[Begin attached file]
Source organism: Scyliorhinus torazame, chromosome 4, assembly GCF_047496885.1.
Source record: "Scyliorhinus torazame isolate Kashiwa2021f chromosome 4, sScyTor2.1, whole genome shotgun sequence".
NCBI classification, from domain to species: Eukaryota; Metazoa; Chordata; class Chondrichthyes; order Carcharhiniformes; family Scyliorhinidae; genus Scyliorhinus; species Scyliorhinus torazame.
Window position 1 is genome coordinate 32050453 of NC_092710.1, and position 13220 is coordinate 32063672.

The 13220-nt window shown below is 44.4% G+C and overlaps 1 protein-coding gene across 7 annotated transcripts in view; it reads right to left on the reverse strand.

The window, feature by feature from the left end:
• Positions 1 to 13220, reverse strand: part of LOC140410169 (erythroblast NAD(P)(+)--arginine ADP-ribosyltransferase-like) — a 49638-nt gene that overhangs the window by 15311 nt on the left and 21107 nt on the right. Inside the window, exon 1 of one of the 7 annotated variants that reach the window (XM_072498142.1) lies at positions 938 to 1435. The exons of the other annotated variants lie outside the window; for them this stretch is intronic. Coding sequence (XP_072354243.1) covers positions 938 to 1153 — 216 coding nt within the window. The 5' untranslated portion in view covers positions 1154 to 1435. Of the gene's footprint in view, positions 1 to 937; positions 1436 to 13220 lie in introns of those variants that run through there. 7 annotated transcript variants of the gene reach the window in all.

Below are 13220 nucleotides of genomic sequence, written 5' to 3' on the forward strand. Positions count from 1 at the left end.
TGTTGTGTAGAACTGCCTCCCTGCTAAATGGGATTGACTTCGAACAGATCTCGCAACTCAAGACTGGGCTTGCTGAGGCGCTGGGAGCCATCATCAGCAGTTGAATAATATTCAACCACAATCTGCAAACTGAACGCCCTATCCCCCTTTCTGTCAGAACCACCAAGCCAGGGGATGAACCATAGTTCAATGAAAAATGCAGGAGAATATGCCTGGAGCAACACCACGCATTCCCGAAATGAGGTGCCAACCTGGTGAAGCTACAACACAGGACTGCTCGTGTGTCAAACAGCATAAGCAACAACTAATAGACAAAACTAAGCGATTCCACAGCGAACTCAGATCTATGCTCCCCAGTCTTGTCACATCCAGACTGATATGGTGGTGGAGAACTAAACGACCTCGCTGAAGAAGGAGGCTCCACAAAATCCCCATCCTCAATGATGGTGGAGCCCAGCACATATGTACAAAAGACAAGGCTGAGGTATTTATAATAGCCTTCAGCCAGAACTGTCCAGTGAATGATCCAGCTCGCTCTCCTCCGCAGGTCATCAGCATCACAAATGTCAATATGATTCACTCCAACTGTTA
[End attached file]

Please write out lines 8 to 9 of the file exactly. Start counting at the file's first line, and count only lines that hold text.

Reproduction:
Below are 13220 nucleotides of genomic sequence, written 5' to 3' on the forward strand. Positions count from 1 at the left end.
TGTTGTGTAGAACTGCCTCCCTGCTAAATGGGATTGACTTCGAACAGATCTCGCAACTCAAGACTGGGCTTGCTGAGGCGCTGGGAGCCATCATCAGCAGTTGAATAATATTCAACCACAATCTGCAAACTGAACGCCCTATCCCCCTTTCTGTCAGAACCACCAAGCCAGGGGATGAACCATAGTTCAATGAAAAATGCAGGAGAATATGCCTGGAGCAACACCACGCATTCCCGAAATGAGGTGCCAACCTGGTGAAGCTACAACACAGGACTGCTCGTGTGTCAAACAGCATAAGCAACAACTAATAGACAAAACTAAGCGATTCCACAGCGAACTCAGATCTATGCTCCCCAGTCTTGTCACATCCAGACTGATATGGTGGTGGAGAACTAAACGACCTCGCTGAAGAAGGAGGCTCCACAAAATCCCCATCCTCAATGATGGTGGAGCCCAGCACATATGTACAAAAGACAAGGCTGAGGTATTTATAATAGCCTTCAGCCAGAACTGTCCAGTGAATGATCCAGCTCGCTCTCCTCCGCAGGTCATCAGCATCACAAATGTCAATATGATTCACTCCAACTGTTA